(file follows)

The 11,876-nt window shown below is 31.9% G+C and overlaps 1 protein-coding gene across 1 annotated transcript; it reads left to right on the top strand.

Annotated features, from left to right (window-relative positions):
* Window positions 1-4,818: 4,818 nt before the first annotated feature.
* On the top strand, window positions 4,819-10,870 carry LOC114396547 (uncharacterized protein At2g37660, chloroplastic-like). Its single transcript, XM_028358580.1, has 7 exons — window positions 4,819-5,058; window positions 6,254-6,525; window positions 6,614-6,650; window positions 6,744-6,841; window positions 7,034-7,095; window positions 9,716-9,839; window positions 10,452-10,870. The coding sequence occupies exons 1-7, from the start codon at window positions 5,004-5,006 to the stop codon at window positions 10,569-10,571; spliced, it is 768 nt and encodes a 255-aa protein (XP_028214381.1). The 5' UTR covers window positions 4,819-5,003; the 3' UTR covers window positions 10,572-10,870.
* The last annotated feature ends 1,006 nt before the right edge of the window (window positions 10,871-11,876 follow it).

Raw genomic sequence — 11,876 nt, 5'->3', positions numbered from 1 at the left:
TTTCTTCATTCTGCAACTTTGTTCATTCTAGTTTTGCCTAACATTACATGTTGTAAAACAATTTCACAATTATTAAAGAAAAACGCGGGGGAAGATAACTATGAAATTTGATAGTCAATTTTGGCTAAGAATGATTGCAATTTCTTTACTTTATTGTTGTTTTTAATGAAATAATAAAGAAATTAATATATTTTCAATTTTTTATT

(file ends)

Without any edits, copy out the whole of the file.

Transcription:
The 11,876-nt window shown below is 31.9% G+C and overlaps 1 protein-coding gene across 1 annotated transcript; it reads left to right on the top strand.

Annotated features, from left to right (window-relative positions):
* Window positions 1-4,818: 4,818 nt before the first annotated feature.
* On the top strand, window positions 4,819-10,870 carry LOC114396547 (uncharacterized protein At2g37660, chloroplastic-like). Its single transcript, XM_028358580.1, has 7 exons — window positions 4,819-5,058; window positions 6,254-6,525; window positions 6,614-6,650; window positions 6,744-6,841; window positions 7,034-7,095; window positions 9,716-9,839; window positions 10,452-10,870. The coding sequence occupies exons 1-7, from the start codon at window positions 5,004-5,006 to the stop codon at window positions 10,569-10,571; spliced, it is 768 nt and encodes a 255-aa protein (XP_028214381.1). The 5' UTR covers window positions 4,819-5,003; the 3' UTR covers window positions 10,572-10,870.
* The last annotated feature ends 1,006 nt before the right edge of the window (window positions 10,871-11,876 follow it).

Raw genomic sequence — 11,876 nt, 5'->3', positions numbered from 1 at the left:
TTTCTTCATTCTGCAACTTTGTTCATTCTAGTTTTGCCTAACATTACATGTTGTAAAACAATTTCACAATTATTAAAGAAAAACGCGGGGGAAGATAACTATGAAATTTGATAGTCAATTTTGGCTAAGAATGATTGCAATTTCTTTACTTTATTGTTGTTTTTAATGAAATAATAAAGAAATTAATATATTTTCAATTTTTTATT